I have lived in Cleveland for over twenty years. I like the place even though in many ways it is a typical mid-western city and somewhat conservative in its outlook. In fact, Ohio was one of those states that passed a constitutional amendment effectively banning same-sex marriages in 2004. I would not have thought any city in Ohio to be at the forefront of liberal social values and so I was pleasantly surprised to learn that the cities of Cleveland and neighboring Akron had jointly bid for and won the right to hold the next Gay Games in 2014.
This quadrennial event has been held since 1982 and seems to be growing. There are expected to be over 11,000 participants from more than 65 nations. Some of the events will be held at Case Western Reserve University where I work, which is not a surprise since our university has become a strong supporter of the LGBT community. I thought it interesting that the games seem to emphasize inclusiveness and fun, not just athleticism. As the games’ host website says:
Gay Games 9 isn’t just fun and games – there are sports, too. The invitation to participate is open to everyone, no matter their sexual orientation, gender, transgender status, religion, nationality, political convictions, athletic abilities, age or physical condition.
What was even more surprising than getting the games here was that there was little or no local opposition to bidding for it. In fact there was so little local fuss that I was not even aware of it until this week, even though the decision had been made all the way back in 2009.
Opposition to the bid for the games was virtually nonexistent. The Rev. C. Jay Matthews, leader of Mount Sinai Baptist Church and a prominent voice in Cleveland’s African-American community, led an unsuccessful campaign last winter challenging the city’s domestic-partnership registry. But he took no public stand regarding the games. “Ohio has a reputation that is more conservative than the reality,” says Sue Doerfer, executive director of the Lesbian Gay Bisexual Transgender Community Center of Greater Cleveland. “This effort will change Ohio forever,” says Joe Cimperman, a Cleveland city council member, who expects the council to vote next year on bills protecting transgendered people from discrimination and extending domestic-partner benefits to city employees. “You’re damn right this is about an agenda. Because if this doesn’t improve human equality, then why do it?”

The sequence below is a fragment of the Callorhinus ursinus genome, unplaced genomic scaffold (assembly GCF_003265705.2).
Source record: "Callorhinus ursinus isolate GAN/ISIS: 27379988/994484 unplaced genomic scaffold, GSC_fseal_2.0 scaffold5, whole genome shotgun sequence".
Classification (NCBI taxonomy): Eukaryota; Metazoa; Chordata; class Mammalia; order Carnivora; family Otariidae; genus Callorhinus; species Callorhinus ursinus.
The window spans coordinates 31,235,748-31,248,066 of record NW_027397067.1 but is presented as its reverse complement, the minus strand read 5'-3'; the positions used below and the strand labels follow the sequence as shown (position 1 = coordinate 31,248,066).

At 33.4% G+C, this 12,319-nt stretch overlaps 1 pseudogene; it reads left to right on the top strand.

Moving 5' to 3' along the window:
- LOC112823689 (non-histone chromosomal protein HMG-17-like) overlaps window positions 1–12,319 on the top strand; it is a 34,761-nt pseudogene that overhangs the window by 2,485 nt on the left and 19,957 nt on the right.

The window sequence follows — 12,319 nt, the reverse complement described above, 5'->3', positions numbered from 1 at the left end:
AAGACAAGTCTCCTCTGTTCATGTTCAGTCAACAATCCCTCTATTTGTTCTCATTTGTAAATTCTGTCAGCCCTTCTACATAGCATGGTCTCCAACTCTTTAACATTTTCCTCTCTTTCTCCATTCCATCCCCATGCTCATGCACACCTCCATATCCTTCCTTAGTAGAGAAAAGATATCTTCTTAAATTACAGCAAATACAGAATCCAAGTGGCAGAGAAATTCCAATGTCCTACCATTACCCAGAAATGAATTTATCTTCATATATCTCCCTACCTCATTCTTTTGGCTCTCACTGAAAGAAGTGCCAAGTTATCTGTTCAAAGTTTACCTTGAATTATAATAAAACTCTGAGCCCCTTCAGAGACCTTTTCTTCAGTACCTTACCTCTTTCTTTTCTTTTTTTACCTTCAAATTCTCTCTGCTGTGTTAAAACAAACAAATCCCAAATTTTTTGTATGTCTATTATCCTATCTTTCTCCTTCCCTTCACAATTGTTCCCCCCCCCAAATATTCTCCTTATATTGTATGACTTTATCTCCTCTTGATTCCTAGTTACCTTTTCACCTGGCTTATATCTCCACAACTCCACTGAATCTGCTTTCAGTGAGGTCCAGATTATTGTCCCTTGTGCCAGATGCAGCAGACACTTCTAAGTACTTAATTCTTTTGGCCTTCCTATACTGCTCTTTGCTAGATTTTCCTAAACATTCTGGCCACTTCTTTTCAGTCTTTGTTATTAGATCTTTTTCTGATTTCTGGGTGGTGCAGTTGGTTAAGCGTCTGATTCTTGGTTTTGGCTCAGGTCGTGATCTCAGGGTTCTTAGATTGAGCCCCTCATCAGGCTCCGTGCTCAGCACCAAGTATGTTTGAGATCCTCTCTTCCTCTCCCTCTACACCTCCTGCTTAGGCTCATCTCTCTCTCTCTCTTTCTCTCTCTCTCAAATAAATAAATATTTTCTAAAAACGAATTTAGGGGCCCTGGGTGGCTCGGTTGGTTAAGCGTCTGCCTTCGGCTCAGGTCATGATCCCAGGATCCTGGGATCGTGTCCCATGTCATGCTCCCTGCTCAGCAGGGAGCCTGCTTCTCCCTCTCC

Cleveland may also have won the bid because it knows how to party. As part of the bid process, each finalist city organized a meeting to show community support for the games. A few hundred people attended the events in Washington and Boston. In Cleveland, 7,000 people packed the Rock and Roll Hall of Fame to capacity, overflowing into an adjacent park on the Lake Erie shore. “It was a truly amazing evening,” Schaaff says.
Nice work, Cleveland! The next test for us will be to put on a good show and make all the participants and visitors feel really welcome. You can expect that there will be protests from people like the Westboro Baptist Church and other national and local anti-gay groups. If their protests fail to gain steam and fizzle out due to lack of local support, then we will have truly turned a corner.